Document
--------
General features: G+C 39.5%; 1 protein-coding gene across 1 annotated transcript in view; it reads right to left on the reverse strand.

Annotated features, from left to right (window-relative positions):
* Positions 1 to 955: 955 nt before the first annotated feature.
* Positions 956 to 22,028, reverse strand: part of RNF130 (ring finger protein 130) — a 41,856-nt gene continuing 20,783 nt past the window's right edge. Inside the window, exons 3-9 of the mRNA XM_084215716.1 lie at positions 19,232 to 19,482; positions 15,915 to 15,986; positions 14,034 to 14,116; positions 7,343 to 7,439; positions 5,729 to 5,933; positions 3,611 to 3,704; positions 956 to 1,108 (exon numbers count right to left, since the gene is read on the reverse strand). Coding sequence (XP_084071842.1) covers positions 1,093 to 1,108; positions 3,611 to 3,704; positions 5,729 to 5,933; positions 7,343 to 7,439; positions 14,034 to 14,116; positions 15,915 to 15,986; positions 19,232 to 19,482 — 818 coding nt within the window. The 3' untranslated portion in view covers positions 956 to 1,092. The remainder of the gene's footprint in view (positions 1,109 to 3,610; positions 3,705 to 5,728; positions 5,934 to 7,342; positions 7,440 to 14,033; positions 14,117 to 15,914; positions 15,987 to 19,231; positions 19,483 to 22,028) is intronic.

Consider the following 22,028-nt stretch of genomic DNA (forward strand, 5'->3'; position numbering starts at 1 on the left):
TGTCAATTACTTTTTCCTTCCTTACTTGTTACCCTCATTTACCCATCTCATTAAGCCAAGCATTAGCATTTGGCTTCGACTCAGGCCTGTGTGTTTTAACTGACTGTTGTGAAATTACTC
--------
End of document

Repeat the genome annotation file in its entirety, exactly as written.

General features: G+C 39.5%; 1 protein-coding gene across 1 annotated transcript in view; it reads right to left on the reverse strand.

Annotated features, from left to right (window-relative positions):
* Positions 1 to 955: 955 nt before the first annotated feature.
* Positions 956 to 22,028, reverse strand: part of RNF130 (ring finger protein 130) — a 41,856-nt gene continuing 20,783 nt past the window's right edge. Inside the window, exons 3-9 of the mRNA XM_084215716.1 lie at positions 19,232 to 19,482; positions 15,915 to 15,986; positions 14,034 to 14,116; positions 7,343 to 7,439; positions 5,729 to 5,933; positions 3,611 to 3,704; positions 956 to 1,108 (exon numbers count right to left, since the gene is read on the reverse strand). Coding sequence (XP_084071842.1) covers positions 1,093 to 1,108; positions 3,611 to 3,704; positions 5,729 to 5,933; positions 7,343 to 7,439; positions 14,034 to 14,116; positions 15,915 to 15,986; positions 19,232 to 19,482 — 818 coding nt within the window. The 3' untranslated portion in view covers positions 956 to 1,092. The remainder of the gene's footprint in view (positions 1,109 to 3,610; positions 3,705 to 5,728; positions 5,934 to 7,342; positions 7,440 to 14,033; positions 14,117 to 15,914; positions 15,987 to 19,231; positions 19,483 to 22,028) is intronic.

Consider the following 22,028-nt stretch of genomic DNA (forward strand, 5'->3'; position numbering starts at 1 on the left):
TGTCAATTACTTTTTCCTTCCTTACTTGTTACCCTCATTTACCCATCTCATTAAGCCAAGCATTAGCATTTGGCTTCGACTCAGGCCTGTGTGTTTTAACTGACTGTTGTGAAATTACTC